It’s been a fairly quiet week for Bitcoin, which has been trading just above, and just below, the US$30K mark. It’s currently trading around US$29,100, down 3% on seven days ago. Ethereum has been almost as dull, although the trend was slightly downward, and it finishes 3% down at US$1,849. XRP (-5%), Cardano (-3%), and Solana (-13%) all eased while Dogecoin traded flat. The Fear and Greed Index is at 50 or Neutral. It’s shaping up as an interesting week in finance and the economy more broadly, with Microsoft, Google, Visa and Meta all releasing earnings reports and a 25bps interest rate hike expected in both the US and the Eurozone. US GDP, jobs and personal consumption data come out, any or all of which could impact crypto markets.
From the OTC Desk
Cryptocurrencies will likely be driven by central bank policy this week. With the economic calendar scheduled to receive an influx of key data, short term interest rate markets remain near certain that on Thursday, the US Federal Open Market Committee y), and the European Central Bank, will both increase their underlying cash rates. For the FOMC (if delivered), the fed funds rate would be set to a new target band of 5.25-5.50% (currently 5.00-5.25%); for the ECB this would see the underlying cash rate move to 4.25% (currently 4.00%).
With a lack of specific cryptocurrency data, and the euphoria of the ‘ripple effect’ softening, front end funding appears to be weighing on the price of BTC and ETH. For the last few weeks, we have highlighted that imported disinflation from China had started to weigh on US bond yields (and in turn funding rates). This week, the trend of lower yields has stalled, with the US 10yr treasury up 6bps on the week, to trade at 3.86%. US 2yr bond yields have also moved higher, from 4.74% to circa 4.97%! As previously communicated, the outright level of US treasury yields will remain critical to risk asset pricing and the relative funding costs for cryptocurrencies.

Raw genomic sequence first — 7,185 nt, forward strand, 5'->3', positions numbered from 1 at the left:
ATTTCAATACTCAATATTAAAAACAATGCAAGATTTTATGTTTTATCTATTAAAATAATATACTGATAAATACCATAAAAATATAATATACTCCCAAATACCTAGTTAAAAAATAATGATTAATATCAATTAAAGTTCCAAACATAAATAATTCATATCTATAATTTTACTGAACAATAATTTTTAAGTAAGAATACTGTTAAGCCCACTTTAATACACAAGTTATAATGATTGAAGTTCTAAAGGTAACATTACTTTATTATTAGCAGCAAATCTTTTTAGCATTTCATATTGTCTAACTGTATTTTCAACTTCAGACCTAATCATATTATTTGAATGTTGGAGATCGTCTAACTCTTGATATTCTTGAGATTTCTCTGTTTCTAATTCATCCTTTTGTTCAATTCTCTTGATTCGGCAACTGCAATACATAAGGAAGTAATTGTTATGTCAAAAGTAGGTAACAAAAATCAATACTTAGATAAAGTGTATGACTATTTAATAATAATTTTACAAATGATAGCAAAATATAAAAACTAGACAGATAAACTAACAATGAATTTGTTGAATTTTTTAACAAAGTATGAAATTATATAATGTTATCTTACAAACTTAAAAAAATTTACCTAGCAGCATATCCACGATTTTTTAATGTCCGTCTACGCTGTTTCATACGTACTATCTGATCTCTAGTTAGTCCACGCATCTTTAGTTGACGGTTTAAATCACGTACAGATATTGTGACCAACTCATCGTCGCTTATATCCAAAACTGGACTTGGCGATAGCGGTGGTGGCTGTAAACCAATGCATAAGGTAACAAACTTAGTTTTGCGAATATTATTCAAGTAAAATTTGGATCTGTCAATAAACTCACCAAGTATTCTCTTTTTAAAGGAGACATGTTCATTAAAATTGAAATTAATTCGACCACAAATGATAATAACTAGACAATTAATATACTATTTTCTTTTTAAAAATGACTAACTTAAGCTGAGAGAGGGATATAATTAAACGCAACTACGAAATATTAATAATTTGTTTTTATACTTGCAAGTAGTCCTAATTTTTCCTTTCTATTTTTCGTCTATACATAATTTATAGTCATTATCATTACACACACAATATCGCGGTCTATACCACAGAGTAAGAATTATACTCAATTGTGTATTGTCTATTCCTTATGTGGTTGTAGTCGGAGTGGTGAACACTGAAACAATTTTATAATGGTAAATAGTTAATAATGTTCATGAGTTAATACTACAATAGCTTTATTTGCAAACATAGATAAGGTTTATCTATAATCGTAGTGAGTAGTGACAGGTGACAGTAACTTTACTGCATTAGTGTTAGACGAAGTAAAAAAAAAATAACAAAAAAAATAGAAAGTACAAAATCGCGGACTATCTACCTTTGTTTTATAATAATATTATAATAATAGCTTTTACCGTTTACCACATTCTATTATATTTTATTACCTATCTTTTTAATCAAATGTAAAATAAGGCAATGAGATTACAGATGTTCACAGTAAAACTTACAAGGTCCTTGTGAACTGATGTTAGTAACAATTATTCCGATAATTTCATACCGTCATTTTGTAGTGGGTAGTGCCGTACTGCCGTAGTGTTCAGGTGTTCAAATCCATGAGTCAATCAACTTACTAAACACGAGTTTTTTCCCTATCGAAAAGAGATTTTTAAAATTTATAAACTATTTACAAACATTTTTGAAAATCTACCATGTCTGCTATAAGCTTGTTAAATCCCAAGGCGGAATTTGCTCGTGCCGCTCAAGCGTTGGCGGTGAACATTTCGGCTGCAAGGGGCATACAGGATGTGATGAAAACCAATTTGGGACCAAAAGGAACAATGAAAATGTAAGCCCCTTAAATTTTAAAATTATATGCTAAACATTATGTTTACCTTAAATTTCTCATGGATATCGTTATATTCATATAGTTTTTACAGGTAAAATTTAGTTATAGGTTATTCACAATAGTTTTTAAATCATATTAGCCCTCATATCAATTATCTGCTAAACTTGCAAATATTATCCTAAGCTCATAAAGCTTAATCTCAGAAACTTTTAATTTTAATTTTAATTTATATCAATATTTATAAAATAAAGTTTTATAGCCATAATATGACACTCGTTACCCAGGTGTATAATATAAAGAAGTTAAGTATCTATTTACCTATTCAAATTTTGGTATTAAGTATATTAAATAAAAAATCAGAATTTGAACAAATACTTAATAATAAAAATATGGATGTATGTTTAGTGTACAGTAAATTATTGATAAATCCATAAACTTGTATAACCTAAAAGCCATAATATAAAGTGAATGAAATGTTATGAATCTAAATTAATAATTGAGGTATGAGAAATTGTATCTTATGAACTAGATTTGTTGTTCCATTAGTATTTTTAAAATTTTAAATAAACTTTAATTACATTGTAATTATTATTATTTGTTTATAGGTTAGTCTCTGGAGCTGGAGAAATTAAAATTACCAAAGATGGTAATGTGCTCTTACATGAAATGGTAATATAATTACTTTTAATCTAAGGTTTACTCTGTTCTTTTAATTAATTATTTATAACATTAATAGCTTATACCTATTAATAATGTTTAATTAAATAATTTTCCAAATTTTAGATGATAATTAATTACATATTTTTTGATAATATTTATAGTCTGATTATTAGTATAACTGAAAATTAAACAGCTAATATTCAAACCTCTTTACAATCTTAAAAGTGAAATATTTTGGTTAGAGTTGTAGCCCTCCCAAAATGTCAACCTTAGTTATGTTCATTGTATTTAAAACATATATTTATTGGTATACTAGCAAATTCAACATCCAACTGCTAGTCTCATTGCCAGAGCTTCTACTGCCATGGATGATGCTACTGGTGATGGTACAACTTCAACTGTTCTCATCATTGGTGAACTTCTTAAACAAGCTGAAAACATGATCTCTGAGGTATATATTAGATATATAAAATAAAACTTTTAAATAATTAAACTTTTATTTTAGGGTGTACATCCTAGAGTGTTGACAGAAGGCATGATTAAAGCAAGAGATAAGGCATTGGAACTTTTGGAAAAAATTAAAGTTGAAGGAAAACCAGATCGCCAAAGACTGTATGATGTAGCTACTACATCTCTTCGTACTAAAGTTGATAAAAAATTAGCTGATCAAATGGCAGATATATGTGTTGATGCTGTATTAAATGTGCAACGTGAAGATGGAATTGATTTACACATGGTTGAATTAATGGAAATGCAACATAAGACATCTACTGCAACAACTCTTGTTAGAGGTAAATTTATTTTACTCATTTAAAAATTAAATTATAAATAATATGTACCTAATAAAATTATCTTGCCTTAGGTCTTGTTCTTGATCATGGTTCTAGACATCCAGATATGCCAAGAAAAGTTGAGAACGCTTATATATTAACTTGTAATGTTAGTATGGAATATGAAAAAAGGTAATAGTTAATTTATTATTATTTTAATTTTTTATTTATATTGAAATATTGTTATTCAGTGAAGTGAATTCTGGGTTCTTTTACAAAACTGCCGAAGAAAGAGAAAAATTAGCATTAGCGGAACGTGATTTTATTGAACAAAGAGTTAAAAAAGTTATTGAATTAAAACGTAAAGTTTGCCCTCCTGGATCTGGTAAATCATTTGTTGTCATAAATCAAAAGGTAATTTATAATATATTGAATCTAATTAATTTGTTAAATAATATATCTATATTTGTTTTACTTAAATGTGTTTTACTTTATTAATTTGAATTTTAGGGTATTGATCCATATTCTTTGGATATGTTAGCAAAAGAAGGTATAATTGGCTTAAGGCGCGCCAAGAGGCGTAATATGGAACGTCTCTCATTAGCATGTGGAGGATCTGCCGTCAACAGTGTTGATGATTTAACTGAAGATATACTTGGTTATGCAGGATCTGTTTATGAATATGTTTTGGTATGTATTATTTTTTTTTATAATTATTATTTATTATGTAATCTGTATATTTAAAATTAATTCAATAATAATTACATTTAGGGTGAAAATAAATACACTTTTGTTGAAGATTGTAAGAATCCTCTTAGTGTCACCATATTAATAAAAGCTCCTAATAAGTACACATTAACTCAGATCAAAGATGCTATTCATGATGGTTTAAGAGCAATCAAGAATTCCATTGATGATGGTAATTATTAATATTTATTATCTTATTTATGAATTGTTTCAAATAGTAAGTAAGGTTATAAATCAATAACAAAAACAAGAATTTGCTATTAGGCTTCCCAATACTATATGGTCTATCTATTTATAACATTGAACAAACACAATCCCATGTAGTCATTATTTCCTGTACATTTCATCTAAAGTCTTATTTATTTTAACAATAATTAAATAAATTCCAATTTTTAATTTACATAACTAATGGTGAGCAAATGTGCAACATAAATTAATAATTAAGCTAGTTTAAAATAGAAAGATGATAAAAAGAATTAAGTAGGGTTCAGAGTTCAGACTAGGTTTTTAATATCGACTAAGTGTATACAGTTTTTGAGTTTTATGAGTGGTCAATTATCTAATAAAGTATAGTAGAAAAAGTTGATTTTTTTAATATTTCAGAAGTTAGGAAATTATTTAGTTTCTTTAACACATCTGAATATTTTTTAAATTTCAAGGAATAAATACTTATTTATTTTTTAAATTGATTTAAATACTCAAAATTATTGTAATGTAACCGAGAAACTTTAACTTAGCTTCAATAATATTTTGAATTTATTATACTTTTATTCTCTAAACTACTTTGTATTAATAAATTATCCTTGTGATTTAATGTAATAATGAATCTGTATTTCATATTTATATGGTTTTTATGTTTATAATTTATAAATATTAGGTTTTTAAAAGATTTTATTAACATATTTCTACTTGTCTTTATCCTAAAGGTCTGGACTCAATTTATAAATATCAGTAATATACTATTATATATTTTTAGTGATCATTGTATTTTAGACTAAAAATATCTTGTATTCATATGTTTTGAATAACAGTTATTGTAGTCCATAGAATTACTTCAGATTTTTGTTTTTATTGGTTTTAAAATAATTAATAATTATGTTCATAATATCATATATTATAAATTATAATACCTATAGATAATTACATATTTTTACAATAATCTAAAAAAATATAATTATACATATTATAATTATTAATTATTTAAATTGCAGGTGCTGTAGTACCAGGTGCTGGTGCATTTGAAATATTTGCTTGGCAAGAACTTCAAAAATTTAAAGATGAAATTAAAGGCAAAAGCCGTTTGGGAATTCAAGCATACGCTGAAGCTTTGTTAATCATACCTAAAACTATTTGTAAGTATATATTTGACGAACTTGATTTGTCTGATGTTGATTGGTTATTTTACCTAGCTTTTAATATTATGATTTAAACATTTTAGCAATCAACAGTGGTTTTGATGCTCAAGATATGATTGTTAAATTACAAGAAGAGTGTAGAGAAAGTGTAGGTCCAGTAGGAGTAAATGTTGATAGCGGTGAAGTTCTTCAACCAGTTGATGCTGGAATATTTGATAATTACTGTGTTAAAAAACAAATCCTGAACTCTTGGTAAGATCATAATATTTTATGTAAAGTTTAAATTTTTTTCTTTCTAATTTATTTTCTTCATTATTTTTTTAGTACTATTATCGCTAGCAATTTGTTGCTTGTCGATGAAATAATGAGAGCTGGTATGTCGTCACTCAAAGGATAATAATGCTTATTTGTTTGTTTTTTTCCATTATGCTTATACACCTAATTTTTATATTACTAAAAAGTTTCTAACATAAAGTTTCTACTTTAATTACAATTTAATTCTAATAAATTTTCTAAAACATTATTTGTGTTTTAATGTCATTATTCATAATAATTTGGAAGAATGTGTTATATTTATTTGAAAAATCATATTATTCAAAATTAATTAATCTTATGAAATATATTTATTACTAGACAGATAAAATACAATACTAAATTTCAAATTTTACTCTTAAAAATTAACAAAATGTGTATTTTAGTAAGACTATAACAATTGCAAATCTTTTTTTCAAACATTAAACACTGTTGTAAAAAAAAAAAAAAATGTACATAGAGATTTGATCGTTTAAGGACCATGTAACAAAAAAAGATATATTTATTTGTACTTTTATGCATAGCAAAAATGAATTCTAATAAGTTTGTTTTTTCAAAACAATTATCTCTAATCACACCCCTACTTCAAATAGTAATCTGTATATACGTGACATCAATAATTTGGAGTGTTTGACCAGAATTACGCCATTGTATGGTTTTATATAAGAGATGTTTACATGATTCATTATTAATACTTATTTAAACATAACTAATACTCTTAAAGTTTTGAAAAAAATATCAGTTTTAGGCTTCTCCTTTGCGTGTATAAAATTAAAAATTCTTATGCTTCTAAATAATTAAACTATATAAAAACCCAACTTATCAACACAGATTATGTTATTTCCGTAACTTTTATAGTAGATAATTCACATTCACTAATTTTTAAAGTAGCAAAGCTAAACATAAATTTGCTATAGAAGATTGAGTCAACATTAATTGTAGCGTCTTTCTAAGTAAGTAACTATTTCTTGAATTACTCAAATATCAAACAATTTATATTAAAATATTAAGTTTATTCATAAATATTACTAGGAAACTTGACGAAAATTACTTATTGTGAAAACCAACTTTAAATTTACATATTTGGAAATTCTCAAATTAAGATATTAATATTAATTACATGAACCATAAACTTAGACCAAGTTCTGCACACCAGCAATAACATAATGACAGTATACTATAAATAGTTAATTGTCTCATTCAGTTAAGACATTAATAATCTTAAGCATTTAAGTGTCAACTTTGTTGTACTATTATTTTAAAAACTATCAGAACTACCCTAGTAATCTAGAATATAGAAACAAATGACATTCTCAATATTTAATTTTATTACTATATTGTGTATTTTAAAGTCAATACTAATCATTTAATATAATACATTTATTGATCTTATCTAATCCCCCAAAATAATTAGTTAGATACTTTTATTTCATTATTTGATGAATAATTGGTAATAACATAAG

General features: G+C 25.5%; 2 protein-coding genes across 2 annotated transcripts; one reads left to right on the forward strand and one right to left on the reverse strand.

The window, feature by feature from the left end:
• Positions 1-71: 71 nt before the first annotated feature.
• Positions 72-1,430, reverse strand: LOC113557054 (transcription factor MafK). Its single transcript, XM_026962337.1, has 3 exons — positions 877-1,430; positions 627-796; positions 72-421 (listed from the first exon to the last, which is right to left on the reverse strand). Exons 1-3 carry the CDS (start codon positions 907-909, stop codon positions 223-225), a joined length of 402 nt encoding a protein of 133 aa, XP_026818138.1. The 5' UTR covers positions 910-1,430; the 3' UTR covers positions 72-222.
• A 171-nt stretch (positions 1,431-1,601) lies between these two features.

In Australia, Q2 inflation data is scheduled to be delivered on Wednesday at 11:30am (AEST). The quarterly inflation series remains the most critical input to the 1st of August Reserve Bank of Australia (RBA) meeting. Historically, the RBA has placed additional weight on the ‘Trimmed Mean CPI’ (above ‘headline’). Currently, the market is forecasting a Q2 Trimmed Mean CPI (YoY) of 6%, relative to a Q1 reading of 6.6%. With Governor Philip Lowe concluding his appointment in September, Wednesday’s data may not just determine the outcome of the August RBA meeting, but also September, before Governor Lowe’s departure.
On the OTC desk, we are seeing increased activity in stable coin conversion back to AUD and USD. This is occurring mainly in USDT, although USDC also remains highly active. Interestingly, stablecoin volumes have remained particularly dependent on the outright level of the (relative) foreign exchange rate. With so many macroeconomic events occurring this week, stable coin/fiat trading is expected to remain elevated. This will remain an ongoing and interesting development for cryptocurrencies, and highlights an ever growing day-to-day application.
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Crypto consumer protection rules
The Financial Stability Board (FSB) released a framework to supervise the cryptocurrency sector globally, allowing jurisdictions to implement varying controls on crypto assets. In Singapore, the Monetary Authority of Singapore (MAS) is already ahead with measures aligned to the FSB recommendations, including compliance with the Financial Action Task Force (FATF) Travel Rule. MAS also finalised risk management controls and will introduce customer protection, asset segregation, and custody measures for digital asset firms later in 2023. Policy convergence across jurisdictions is expected, but differences will remain based on individual market circumstances.
The Empire Strikes Back
The Securities and Exchange Commission has filed new documents in its case against Terraform Labs, and CEO Do Kwon that suggests: a) it thinks the decision in the Ripple case was wrong and b) that it’s likely to appeal it. The judgement in question found that XRP itself is not a security when traded on exchanges but it was a security when Ripple sold it directly to big investors. The SEC argues this fundamentally misunderstands the purpose of securities laws which are about protecting retail investors rather than more sophisticated investors. The Ripple decision did not set a precedent, and the SEC claims that “portions of Ripple were wrongly decided, and this court should not follow them… the underlying logic of the Ripple ruling is divorced from the basic principles behind Howey (test) and the federal securities laws more broadly.”